EBS students win national paper competition
Christina Brow (on right) and Alexandra Salter checking a sample at the LEAP tank.
February 12, 2010
Portland, Ore. — Christina Brow and Alexandra Salter won two of the five awards from the Student Paper Competition at the Seventh International Conference on Remediation of Chlorinated and Recalcitrant Compounds.
Brow and Salter are graduate students studying environmental science and engineering in OHSU's Division of Environmental and Biomolecular Systems (EBS). Professor Paul Tratnyek, Salter's advisor and Associate Department head says, "These two awards reflect the continuing strength of the environmental science and engineering program, especially with respect to the characterization and remediation of contaminated groundwater."
Alexandra Salter's paper described the initial bench-scale material analysis and assessment of zero-valent zinc (ZVZ) for treating groundwater contaminated by 1,2,3-trichloropropane (TCP). The paper goes on to describe scaling calculations for the parameterization of large treatment columns in the field. The results are being used in a pilot project to determine a successful method of treating contaminated well water at a military base in California.
TCP is recalcitrant to most methods of remediation, even reduction with zero-valent iron (ZVI), but is surprisingly responsive to reduction with ZVZ. "I would like to identify the fundamental reasons for this phenomenon to better understand and optimize TCP treatment, and other contaminant/reductant systems," says Salter.
Christina Brow exemplifies the kind of student EBS is trying to attract by emphasizing interdisciplinary science that investigates the interfaces between the environment and human health.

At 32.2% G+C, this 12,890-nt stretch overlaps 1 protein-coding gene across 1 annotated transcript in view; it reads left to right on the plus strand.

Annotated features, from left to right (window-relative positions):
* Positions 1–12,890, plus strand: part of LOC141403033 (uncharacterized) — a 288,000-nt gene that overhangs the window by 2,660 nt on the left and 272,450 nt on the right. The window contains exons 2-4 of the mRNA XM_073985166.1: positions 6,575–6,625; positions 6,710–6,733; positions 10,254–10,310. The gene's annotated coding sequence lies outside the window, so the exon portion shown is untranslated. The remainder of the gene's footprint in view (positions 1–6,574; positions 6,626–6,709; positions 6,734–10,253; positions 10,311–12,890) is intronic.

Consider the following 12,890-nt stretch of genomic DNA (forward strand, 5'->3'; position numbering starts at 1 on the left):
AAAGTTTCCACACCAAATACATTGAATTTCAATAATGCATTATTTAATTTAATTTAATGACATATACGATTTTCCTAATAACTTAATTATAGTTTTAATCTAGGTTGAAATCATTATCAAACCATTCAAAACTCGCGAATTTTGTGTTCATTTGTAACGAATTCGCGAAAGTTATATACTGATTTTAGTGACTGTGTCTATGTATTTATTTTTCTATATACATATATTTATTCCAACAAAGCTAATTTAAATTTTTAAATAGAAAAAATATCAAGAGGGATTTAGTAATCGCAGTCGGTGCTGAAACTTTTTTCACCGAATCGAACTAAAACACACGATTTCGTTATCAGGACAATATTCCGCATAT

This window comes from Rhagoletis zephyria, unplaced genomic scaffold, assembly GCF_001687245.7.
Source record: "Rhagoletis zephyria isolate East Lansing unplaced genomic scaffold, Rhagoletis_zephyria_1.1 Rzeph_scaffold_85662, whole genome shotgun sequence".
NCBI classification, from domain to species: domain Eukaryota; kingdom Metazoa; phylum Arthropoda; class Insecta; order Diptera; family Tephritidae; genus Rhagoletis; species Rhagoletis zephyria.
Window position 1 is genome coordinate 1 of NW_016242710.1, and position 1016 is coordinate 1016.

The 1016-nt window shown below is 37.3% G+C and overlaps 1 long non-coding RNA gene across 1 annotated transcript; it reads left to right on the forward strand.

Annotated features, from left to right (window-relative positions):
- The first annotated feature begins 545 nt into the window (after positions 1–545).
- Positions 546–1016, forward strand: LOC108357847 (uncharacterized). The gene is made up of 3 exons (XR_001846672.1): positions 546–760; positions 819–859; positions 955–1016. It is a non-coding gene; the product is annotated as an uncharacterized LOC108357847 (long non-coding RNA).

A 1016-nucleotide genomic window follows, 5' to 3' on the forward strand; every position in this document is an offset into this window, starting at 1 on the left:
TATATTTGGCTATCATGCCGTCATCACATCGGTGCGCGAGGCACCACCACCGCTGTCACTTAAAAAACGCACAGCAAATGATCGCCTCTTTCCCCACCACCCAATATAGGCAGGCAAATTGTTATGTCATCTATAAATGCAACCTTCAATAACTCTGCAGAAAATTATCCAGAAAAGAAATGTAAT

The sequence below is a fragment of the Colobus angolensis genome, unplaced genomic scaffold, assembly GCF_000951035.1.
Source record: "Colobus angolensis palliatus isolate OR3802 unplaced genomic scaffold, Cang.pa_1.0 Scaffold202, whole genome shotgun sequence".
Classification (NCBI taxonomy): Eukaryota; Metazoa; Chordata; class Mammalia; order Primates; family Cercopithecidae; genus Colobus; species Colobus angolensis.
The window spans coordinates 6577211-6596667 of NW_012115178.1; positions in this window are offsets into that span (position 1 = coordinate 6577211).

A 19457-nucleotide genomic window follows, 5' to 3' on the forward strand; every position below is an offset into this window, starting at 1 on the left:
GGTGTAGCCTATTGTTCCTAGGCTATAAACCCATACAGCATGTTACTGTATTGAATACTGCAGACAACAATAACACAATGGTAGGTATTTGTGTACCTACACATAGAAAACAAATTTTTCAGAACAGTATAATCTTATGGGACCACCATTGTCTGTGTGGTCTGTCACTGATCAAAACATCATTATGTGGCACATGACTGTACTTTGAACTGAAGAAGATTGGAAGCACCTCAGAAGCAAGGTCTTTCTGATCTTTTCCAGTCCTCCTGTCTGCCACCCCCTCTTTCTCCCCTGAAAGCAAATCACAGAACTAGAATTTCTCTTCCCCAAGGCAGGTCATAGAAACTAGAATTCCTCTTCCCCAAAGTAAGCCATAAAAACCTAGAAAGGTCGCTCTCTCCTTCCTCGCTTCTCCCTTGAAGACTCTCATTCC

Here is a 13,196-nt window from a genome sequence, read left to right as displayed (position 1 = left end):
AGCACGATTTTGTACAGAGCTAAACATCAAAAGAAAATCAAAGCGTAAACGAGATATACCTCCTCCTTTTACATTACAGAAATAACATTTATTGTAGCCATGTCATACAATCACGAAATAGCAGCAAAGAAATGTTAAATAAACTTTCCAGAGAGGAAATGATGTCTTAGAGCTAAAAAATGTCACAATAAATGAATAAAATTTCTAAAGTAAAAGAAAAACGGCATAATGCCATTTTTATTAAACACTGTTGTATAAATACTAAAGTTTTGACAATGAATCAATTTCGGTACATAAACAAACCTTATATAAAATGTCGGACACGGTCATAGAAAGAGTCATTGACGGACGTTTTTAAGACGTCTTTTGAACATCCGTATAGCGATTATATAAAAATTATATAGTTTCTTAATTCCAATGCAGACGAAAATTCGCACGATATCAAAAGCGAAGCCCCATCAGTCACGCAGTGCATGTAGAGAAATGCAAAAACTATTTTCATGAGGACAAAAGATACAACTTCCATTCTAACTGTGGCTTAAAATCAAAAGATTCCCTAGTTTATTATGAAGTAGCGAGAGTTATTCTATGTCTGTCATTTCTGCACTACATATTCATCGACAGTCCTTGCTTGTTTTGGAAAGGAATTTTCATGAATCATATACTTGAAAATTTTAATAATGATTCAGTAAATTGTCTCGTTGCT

Brow submitted a paper on the preservation of biomolecules (i.e., DNA and RNA) within intact sediment samples, specifically the applicability of cryogenic preservation and storage for molecular biological analyses of sediment. The paper also described research on the importance of sediment samples, as opposed to groundwater samples, for identifying potential biodegradation "hotspots" that may exist on too fine a scale to be captured by conventional groundwater sampling.
The research illustrates that sediment microbial populations can change dramatically over very small scales (i.e. inches), and that cryogenic preservation and storage is a viable way to preserve the molecular characteristics of sediment samples.
"We are very pleased that she has received an award in the student paper competition," says one of Brow's two co-advisors, Holly Simon (Rick Johnson also co-advises Christina). "We feel that as a poster child for interdisciplinary environmental health science research, Chris is very deserving of this honor."
Brow and Salter received complimentary passes to the conference, copies of the proceedings, and a cash award. They will present their papers at the conference in Monterey, California this May.